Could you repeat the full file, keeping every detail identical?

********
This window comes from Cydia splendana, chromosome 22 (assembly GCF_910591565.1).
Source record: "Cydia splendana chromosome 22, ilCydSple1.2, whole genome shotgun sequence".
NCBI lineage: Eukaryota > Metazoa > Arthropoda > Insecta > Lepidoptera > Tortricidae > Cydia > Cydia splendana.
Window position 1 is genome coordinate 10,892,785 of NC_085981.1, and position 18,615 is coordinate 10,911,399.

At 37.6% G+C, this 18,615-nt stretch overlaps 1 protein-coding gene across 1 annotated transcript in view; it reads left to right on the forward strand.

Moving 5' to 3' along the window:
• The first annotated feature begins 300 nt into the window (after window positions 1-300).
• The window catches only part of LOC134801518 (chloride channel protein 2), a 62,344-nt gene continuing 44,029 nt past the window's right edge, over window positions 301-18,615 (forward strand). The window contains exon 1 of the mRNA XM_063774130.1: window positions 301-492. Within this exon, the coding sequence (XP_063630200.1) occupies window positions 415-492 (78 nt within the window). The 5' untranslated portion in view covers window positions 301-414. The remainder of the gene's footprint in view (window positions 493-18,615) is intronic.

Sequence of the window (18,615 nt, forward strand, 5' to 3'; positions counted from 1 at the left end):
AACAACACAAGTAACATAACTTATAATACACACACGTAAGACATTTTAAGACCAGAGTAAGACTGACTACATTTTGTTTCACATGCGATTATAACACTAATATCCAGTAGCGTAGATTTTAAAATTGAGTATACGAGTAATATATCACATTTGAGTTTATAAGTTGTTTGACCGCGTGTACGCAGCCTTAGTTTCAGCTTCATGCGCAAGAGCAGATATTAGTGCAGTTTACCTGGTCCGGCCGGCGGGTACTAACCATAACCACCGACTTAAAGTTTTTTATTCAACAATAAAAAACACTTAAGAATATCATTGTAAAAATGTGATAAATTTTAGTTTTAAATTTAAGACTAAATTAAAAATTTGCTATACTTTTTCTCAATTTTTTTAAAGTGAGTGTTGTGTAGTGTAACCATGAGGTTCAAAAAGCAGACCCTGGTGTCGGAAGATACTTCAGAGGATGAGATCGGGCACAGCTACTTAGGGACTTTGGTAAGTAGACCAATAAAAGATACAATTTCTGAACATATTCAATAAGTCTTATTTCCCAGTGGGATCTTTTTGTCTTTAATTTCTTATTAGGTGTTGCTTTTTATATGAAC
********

This window comes from Cydia splendana, chromosome 22 (assembly GCF_910591565.1).
Source record: "Cydia splendana chromosome 22, ilCydSple1.2, whole genome shotgun sequence".
NCBI lineage: Eukaryota > Metazoa > Arthropoda > Insecta > Lepidoptera > Tortricidae > Cydia > Cydia splendana.
Window position 1 is genome coordinate 10,892,785 of NC_085981.1, and position 18,615 is coordinate 10,911,399.

At 37.6% G+C, this 18,615-nt stretch overlaps 1 protein-coding gene across 1 annotated transcript in view; it reads left to right on the forward strand.

Moving 5' to 3' along the window:
• The first annotated feature begins 300 nt into the window (after window positions 1-300).
• The window catches only part of LOC134801518 (chloride channel protein 2), a 62,344-nt gene continuing 44,029 nt past the window's right edge, over window positions 301-18,615 (forward strand). The window contains exon 1 of the mRNA XM_063774130.1: window positions 301-492. Within this exon, the coding sequence (XP_063630200.1) occupies window positions 415-492 (78 nt within the window). The 5' untranslated portion in view covers window positions 301-414. The remainder of the gene's footprint in view (window positions 493-18,615) is intronic.

Sequence of the window (18,615 nt, forward strand, 5' to 3'; positions counted from 1 at the left end):
AACAACACAAGTAACATAACTTATAATACACACACGTAAGACATTTTAAGACCAGAGTAAGACTGACTACATTTTGTTTCACATGCGATTATAACACTAATATCCAGTAGCGTAGATTTTAAAATTGAGTATACGAGTAATATATCACATTTGAGTTTATAAGTTGTTTGACCGCGTGTACGCAGCCTTAGTTTCAGCTTCATGCGCAAGAGCAGATATTAGTGCAGTTTACCTGGTCCGGCCGGCGGGTACTAACCATAACCACCGACTTAAAGTTTTTTATTCAACAATAAAAAACACTTAAGAATATCATTGTAAAAATGTGATAAATTTTAGTTTTAAATTTAAGACTAAATTAAAAATTTGCTATACTTTTTCTCAATTTTTTTAAAGTGAGTGTTGTGTAGTGTAACCATGAGGTTCAAAAAGCAGACCCTGGTGTCGGAAGATACTTCAGAGGATGAGATCGGGCACAGCTACTTAGGGACTTTGGTAAGTAGACCAATAAAAGATACAATTTCTGAACATATTCAATAAGTCTTATTTCCCAGTGGGATCTTTTTGTCTTTAATTTCTTATTAGGTGTTGCTTTTTATATGAAC